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End of an era

Kabuki Kabs is up for sale

After 24 years at the leading edge of the North American pedicab  business, Randal Phipps put the word out earlier this summer that he is looking for a change and the right new owner to take over the successful operation.

"It is time for me to move on and find some new challenges and experiences. I have been doing this a long time," he said.

I told him I was writing this entry, and he asked that instead of calling him Randy – as he is known around the barn – that I use his real name, Randal. I keep wanting to call him Randy throughout, but for him, I will do it.

For me, after 3 months in the barn, I find it hard to imagine the place being run by anyone else but him. Funny, relaxed, and experienced, he truly cares about his drivers and does what he can to help them have prosperous days Randal has been the heart and soul of the operation since he was a 23-year-old ambitious entrepreneur with a bright new idea.

Yet I understand, perhaps better than others, the need to keep things fresh, exciting and challenging as middle age dawns. After all, it was that desire for novelty and challenge that brought me walking into the barn last June in the first place.

He has priced his business at $160,000 for a cash buyer; that's two times '06 earnings with assets included, with the
intent to have this very reasonable price attract the right person who can take the spirit of Kabuki Kabs and make it their own. Randal can provide full details for you via coolopp4u@gmail.com

One of the pleasures of the summer was getting to know Randal. Our bantering conversations were short, usually carried on over the business of paying the lease at the start of the shift or submitting the shift report at the end. We'd talk about our kids, or the news, the crappy weather or our mutual admiration for the interview style of Charlie Rose.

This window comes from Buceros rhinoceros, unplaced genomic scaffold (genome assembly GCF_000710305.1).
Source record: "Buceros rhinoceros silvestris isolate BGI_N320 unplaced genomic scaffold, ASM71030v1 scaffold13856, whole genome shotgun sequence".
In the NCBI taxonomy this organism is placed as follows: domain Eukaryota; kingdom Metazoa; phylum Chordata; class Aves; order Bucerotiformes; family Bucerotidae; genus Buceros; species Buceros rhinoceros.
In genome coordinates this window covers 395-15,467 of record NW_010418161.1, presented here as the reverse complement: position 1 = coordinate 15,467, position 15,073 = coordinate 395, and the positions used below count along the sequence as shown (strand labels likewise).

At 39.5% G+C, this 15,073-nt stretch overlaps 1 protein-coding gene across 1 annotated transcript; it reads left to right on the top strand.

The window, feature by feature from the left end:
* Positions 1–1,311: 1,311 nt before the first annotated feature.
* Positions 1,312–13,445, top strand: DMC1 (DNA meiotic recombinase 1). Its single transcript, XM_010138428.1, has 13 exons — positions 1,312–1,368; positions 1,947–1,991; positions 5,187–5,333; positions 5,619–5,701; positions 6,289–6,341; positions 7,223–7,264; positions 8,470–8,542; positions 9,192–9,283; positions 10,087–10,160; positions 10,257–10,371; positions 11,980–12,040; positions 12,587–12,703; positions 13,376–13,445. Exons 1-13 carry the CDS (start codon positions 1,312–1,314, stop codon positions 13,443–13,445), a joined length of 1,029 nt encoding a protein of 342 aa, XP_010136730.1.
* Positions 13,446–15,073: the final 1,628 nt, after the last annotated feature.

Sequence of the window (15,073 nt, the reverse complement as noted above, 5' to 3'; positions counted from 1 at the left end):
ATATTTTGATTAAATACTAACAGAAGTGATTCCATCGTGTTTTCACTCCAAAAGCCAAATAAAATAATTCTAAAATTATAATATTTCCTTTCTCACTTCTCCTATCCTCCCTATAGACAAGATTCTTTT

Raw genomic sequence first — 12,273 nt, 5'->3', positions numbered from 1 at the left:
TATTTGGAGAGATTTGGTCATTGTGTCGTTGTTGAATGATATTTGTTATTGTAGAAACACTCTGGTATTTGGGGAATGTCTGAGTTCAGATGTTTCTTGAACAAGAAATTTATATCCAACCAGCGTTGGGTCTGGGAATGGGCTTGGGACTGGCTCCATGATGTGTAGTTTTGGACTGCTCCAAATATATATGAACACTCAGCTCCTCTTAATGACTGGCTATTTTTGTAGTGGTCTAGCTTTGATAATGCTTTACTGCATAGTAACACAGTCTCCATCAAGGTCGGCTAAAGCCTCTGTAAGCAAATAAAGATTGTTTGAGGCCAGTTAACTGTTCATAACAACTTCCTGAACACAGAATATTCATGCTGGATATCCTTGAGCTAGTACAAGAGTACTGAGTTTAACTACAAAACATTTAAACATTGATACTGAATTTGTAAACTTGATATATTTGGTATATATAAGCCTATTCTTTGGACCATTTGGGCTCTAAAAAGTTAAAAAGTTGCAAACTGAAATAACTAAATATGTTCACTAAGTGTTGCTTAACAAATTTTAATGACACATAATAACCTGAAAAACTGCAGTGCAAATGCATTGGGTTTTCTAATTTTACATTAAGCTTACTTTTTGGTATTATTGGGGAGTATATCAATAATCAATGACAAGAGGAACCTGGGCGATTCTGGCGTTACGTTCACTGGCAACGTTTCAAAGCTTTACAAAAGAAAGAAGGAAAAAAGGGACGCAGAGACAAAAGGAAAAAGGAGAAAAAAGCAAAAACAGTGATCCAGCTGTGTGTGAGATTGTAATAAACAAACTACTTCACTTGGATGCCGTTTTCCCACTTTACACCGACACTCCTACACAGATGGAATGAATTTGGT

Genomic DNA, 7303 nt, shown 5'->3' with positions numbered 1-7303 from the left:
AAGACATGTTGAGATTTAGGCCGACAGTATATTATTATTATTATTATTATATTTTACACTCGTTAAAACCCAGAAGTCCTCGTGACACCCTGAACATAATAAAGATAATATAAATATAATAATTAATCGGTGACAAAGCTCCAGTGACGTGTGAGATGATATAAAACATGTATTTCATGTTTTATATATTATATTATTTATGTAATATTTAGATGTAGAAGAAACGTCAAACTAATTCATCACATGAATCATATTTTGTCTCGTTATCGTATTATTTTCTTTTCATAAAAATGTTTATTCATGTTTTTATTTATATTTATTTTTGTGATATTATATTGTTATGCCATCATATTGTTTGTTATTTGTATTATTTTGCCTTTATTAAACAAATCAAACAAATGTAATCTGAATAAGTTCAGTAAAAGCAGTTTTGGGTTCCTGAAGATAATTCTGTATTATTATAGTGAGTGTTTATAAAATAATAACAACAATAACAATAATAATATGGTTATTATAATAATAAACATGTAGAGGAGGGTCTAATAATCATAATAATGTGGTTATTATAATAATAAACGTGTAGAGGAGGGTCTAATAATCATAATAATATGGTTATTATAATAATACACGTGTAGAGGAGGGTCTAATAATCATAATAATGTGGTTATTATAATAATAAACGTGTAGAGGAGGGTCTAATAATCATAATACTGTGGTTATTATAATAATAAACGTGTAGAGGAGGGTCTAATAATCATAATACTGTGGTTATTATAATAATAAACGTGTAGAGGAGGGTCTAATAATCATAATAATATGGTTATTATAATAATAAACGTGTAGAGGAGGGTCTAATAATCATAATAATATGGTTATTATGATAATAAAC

But one day last month I sat and talked with him to get the story of how he started Kabuki Kabs. Sitting with us was his delightful mother, Lee, a former Edmonton high school school principal , a spry and young 80. She pops by the barn now and again to say hi, show off a new hair cut or catch up. The mutual affection and respect - and pure enjoyment of each other's company -- that flows effortlessly between them is a pleasure to observe.

"My mom is a great lady. As an school principal she made an huge impact on a lot of young people growing up in Edmonton. She has really strong values that she has personally infused in me."

Back in 1984, Randal was just 23 and in Slavonic studies at the University of Victoria. ("I wanted to be a spy," he laughs.) He had worked as executive assistant to the UVic student council and been tasked with creating a job data base, linking students with potential employment.